I also spent a lot of time on the Positive Birth Company Facebook Group, which you have access to with both the Hypnobirthing and Postpartum video courses. When I was up at night with a screaming newborn, I could interact with other women around the world who were going through the same struggles; we could share our experiences and knowledge with one another conveniently.
We took advantage of the free breastfeeding clinic offered nearby, and I’m so happy that we did, as we’re still going strong five months in! I had friends and relatives from near and far checking in on me and asking not only how Ellie was doing, but how I was doing. My mental and physical recovery was a lot easier thanks to an amazing support network — so thank you to all of you!
It’s hard to be vulnerable and open up about things that aren’t often talked about. I still feel pangs of guilt and jealousy when I see other mama’s “natural” birth photos or stories. I constantly have to remind myself that my experience and story isn’t something to be ashamed of. Looking into Ellie’s eyes reassures me that I’d go through it all over again if I had to. It hasn’t been an easy journey, but it’s our story.
I’d love to know your thoughts, questions, and comments below. Let me know if there is anything you’d like to hear more about.
Stay tuned for a creative “c-section” piece I’m working on—which is going to take a lot of courage to share with you…
It’s a cold, windy, and snowy Sunday here. That makes it a perfect day to cozy up with a blanket and hot beverage, and binge-watch some shows! I am a history nerd, and many of you already know that historical fiction is one of my favourite genres. The past just fascinates me; so, naturally—when it comes to tv series I love—historical dramas are at the top of my list.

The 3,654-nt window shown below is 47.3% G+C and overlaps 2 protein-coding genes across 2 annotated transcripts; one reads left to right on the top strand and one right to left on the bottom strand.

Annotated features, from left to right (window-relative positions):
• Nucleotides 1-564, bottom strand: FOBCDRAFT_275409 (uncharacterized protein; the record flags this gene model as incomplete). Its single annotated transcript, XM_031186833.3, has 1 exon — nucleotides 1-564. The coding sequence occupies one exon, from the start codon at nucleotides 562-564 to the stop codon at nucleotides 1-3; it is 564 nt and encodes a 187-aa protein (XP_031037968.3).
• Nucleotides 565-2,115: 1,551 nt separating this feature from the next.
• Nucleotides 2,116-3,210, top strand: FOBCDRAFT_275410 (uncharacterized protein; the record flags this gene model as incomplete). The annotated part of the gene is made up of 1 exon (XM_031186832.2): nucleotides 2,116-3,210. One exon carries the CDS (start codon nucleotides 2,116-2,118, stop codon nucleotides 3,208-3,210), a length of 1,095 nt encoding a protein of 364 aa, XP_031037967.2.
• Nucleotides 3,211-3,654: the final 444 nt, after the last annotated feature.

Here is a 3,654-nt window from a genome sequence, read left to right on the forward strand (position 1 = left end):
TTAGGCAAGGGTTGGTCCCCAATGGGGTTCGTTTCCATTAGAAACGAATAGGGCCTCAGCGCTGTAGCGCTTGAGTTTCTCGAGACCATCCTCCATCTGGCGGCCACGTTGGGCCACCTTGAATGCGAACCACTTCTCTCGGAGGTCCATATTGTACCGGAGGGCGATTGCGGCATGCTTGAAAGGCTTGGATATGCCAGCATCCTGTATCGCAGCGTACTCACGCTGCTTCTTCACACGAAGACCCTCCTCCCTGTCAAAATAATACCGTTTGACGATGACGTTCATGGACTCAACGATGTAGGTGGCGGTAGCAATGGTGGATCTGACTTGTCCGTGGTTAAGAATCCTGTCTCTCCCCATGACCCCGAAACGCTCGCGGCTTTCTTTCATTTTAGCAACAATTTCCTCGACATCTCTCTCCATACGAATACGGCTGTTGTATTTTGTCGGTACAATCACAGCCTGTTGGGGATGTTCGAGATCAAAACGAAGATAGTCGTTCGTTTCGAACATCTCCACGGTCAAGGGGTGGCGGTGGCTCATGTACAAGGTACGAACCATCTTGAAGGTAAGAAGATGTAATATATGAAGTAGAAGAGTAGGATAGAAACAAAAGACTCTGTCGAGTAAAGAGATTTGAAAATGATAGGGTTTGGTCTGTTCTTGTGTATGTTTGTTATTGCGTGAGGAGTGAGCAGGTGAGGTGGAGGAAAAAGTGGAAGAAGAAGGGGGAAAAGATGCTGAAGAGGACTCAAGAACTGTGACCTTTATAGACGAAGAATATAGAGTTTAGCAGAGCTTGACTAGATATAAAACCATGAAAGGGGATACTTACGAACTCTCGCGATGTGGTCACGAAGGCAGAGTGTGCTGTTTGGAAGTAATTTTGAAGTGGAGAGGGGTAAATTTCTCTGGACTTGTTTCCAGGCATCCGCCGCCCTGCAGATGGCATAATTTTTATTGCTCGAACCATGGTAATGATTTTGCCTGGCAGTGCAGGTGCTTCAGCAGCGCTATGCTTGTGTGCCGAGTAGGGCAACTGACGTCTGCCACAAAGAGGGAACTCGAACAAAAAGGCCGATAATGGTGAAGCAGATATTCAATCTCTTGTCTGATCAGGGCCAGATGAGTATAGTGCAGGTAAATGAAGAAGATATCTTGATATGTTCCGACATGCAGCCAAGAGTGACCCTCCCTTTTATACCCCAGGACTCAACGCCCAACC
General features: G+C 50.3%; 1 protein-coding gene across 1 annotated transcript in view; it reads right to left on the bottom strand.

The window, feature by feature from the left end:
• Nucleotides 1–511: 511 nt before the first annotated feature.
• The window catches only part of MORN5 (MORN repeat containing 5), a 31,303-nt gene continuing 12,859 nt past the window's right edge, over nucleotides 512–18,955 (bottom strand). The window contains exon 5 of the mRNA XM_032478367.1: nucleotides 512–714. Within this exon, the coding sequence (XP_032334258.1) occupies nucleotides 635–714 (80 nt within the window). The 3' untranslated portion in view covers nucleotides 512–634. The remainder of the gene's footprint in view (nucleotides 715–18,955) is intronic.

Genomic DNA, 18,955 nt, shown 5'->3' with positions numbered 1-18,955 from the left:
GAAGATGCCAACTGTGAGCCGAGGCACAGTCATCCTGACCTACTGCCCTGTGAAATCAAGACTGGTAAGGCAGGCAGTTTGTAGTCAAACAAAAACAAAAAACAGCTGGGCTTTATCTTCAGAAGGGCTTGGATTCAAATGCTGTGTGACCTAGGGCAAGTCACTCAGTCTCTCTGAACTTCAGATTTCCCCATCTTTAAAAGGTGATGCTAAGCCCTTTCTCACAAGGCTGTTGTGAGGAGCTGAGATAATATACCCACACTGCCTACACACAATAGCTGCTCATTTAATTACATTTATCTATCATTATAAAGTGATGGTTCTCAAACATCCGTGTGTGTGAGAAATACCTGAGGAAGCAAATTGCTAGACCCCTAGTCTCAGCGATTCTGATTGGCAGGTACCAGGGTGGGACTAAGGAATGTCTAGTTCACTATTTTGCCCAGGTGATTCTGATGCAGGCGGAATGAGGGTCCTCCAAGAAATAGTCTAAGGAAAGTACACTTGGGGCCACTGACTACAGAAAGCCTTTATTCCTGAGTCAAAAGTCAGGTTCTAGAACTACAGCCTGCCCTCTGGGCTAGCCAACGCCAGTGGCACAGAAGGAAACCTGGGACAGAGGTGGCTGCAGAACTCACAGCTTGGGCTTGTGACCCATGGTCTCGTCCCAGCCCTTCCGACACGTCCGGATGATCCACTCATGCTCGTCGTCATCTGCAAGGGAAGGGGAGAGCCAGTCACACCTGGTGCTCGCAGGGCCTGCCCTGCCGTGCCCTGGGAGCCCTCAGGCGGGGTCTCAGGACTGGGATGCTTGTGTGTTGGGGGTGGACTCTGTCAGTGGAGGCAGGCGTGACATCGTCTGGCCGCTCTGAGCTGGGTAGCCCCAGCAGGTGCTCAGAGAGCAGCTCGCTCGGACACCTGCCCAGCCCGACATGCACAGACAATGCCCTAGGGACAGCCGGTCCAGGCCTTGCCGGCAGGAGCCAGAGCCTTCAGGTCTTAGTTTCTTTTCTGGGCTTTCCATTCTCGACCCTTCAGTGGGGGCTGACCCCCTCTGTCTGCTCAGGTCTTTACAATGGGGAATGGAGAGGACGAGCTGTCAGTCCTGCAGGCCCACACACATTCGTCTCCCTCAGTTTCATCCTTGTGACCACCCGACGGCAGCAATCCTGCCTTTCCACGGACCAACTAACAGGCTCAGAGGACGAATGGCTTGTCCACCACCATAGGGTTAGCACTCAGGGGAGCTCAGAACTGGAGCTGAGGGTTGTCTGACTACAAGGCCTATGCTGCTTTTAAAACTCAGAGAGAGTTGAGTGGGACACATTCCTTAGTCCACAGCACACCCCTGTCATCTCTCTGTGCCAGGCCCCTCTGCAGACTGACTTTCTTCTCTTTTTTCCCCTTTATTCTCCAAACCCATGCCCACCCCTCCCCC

Here are my top ten historical TV series (in no particular order):
Follows the story of Claire Randall, a married combat nurse from 1945 who is mysteriously swept back in time to 1743, where she is immediately thrown into an unknown world in which her life is threatened. When she is forced to marry Jamie Fraser, a chivalrous and romantic young Scottish warrior, a passionate relationship is ignited that tears Claire’s heart between two vastly different men in two irreconcilable lives.source
A woman torn between two eras and two men—one of whom is a handsome tartan-clad Scotsman. Need I say more? I adore the book series by Diana Gabaldon, and the TV adaptation does not disappoint. You should definitely read the books though. I will admit that the first season will always remain my favourite, because I just love Scotland as a setting.
A notorious gang in 1919 Birmingham, England, is led by the fierce Tommy Shelby, a crime boss set on moving up in the world no matter the cost. source
I kind of have a crush on Cillian Murphy as Tommy Shelby. We’ll just ignore the fact that he’s the ruthless leader of a Birmingham gang. This show is intense.
A chronicle of the lives of the British aristocratic Crawley family and their servants in the early twentieth century. source